Does your email pass the 8 second test?

By September 14, 2016Emails
Does your email pass the 8 second test?

You have merely 8 seconds to capture the attention of your (distracted) prospects before they delete your email!  The average attention span of email audiences is reducing over time, so how can you compete?  How can your email stand out in this overwhelming world of digital mayhem?

I am guilty of neglecting my personal email for several months resulting in over 8,000 unread messages. Unfortunately, to manage my inbox, a significant number of those are going to be bulk-deleted.  How do you prevent someone from deleting an email? 
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Here is a list of tips to get prospects to click:

The Subject line
More often than not, the Subject line is the last item on the list, like an afterthought that you add before you hit “send”.  Don’t make this mistake.  Your Subject line should entice your audience and encourage an open.  Choose clarity over cleverness because readers don’t like surprises or to be tricked.  So how do you “wow” your audience and get them to interact?

  • Personalize— Readers are 47% more likely to open an email that greets them by name or includes personalized content in the subject line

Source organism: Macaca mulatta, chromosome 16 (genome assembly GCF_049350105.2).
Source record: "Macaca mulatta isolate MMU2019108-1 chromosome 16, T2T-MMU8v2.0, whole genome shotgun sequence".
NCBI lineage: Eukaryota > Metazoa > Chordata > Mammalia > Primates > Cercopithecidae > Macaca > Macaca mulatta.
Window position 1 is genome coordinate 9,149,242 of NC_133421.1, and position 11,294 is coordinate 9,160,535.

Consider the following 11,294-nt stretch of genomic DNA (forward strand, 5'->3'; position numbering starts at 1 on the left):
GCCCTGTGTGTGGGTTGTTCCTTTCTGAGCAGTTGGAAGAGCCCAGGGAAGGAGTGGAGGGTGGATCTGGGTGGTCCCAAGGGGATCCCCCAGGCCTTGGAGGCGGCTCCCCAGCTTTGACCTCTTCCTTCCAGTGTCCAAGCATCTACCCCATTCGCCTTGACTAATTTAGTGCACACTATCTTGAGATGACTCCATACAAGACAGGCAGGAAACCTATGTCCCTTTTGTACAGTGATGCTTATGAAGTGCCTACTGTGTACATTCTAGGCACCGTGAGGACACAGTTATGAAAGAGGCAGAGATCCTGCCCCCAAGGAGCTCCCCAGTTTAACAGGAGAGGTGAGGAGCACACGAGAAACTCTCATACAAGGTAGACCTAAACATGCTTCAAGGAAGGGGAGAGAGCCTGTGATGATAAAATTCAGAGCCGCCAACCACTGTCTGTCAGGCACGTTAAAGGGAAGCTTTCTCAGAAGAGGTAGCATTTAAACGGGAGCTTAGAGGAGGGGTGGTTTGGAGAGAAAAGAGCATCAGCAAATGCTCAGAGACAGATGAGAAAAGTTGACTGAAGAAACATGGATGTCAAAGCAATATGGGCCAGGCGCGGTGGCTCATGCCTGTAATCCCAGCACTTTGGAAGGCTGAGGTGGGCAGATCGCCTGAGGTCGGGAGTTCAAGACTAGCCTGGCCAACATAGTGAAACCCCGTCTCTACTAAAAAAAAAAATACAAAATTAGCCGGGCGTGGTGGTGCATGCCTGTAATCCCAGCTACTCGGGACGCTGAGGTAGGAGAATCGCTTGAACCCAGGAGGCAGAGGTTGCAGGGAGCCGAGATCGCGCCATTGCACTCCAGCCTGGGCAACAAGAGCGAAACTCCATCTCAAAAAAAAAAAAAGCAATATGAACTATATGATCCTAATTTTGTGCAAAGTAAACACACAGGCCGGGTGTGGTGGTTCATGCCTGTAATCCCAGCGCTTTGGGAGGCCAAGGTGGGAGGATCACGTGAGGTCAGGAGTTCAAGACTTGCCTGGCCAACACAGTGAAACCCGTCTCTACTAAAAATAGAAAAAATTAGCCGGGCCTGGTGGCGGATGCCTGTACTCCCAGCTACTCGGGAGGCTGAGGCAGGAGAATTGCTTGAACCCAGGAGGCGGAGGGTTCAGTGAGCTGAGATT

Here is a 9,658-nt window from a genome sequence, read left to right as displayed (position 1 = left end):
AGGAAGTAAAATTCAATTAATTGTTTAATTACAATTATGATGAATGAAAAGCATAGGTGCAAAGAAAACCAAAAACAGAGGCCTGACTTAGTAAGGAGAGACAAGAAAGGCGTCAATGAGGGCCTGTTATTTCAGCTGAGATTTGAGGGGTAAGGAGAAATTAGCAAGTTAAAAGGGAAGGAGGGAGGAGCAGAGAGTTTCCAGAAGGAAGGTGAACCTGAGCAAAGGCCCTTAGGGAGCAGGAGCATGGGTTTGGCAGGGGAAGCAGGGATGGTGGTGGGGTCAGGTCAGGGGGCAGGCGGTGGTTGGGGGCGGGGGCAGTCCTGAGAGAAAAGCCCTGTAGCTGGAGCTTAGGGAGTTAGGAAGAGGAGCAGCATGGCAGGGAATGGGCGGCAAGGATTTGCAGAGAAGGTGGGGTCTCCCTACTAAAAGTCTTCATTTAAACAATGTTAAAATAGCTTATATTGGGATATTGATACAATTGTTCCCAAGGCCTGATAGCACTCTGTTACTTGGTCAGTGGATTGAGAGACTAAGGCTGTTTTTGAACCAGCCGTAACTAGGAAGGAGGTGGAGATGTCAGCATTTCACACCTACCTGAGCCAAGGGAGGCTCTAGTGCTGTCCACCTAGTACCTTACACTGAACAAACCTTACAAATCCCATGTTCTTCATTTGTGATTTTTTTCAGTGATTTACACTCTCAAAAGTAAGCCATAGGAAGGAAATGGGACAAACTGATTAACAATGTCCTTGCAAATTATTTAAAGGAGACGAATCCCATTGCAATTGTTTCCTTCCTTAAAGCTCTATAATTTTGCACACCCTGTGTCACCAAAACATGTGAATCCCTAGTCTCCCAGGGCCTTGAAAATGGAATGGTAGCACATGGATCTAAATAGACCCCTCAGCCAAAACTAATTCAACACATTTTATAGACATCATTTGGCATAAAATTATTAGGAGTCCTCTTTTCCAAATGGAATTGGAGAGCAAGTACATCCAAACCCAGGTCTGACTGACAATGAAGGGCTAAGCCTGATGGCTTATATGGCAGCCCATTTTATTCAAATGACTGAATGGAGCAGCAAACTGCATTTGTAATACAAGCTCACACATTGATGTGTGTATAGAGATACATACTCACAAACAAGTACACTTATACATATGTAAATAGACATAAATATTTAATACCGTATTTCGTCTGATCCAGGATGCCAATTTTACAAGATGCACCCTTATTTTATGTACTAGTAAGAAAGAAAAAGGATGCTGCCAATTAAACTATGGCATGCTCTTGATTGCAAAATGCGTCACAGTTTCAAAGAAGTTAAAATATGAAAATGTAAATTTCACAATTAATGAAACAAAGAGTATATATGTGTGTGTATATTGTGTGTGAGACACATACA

• Keep it short— Under 50 characters is best
  • Test— Consider A/B testing- use the same email with different subject lines, review which of the two yields the best open rate
  • Use online tools—  Check your subject line for flags associated with SPAM filters
  • No punctuation necessary… for a Subject line

Showcase your company’s brand and voice
The email recipient needs to know who you are and open that email!  When your email arrives in an inbox, the recipient should immediately know that it comes from your organization.  What do I mean by “brand”?  There are multiple definitions.  One of my favorites is by Marty Neumeier, The Brand Gap: “[A brand] is a person’s gut feeling about a product, service or company.  While companies can’t control this process, they can influence it by communicating the qualities that make this product different from that product.  When enough people arrive at the same feeling, a company can be said to have a brand.  A brand is not what you say it is– it’s what they say it is.”


Here are three additional tips to create brand consistency in your email:

  • Develop and on-brand consistent look and feel for your email marketing
  • Keep it professional—Use your company colors, fonts, and logo.  Variations are acceptable, but when you compare two emails side-by-side, they should look like they are from the same sender/business
  • Use a consistent brand voice in your messaging

Focus on your design and content:
Design your emails while taking the reader’s perspective.  Develop content with a clear layout making it easy to scan, and include a clear call to action.  Make sure you immediately inform the reader what’s in it for them and don’t make them think

To maintain consistency, flexibility, professionalism (and to reduce maintenance), use email templates.  Templates can be shared within your organization to create company/brand standards that email marketers and team members can follow.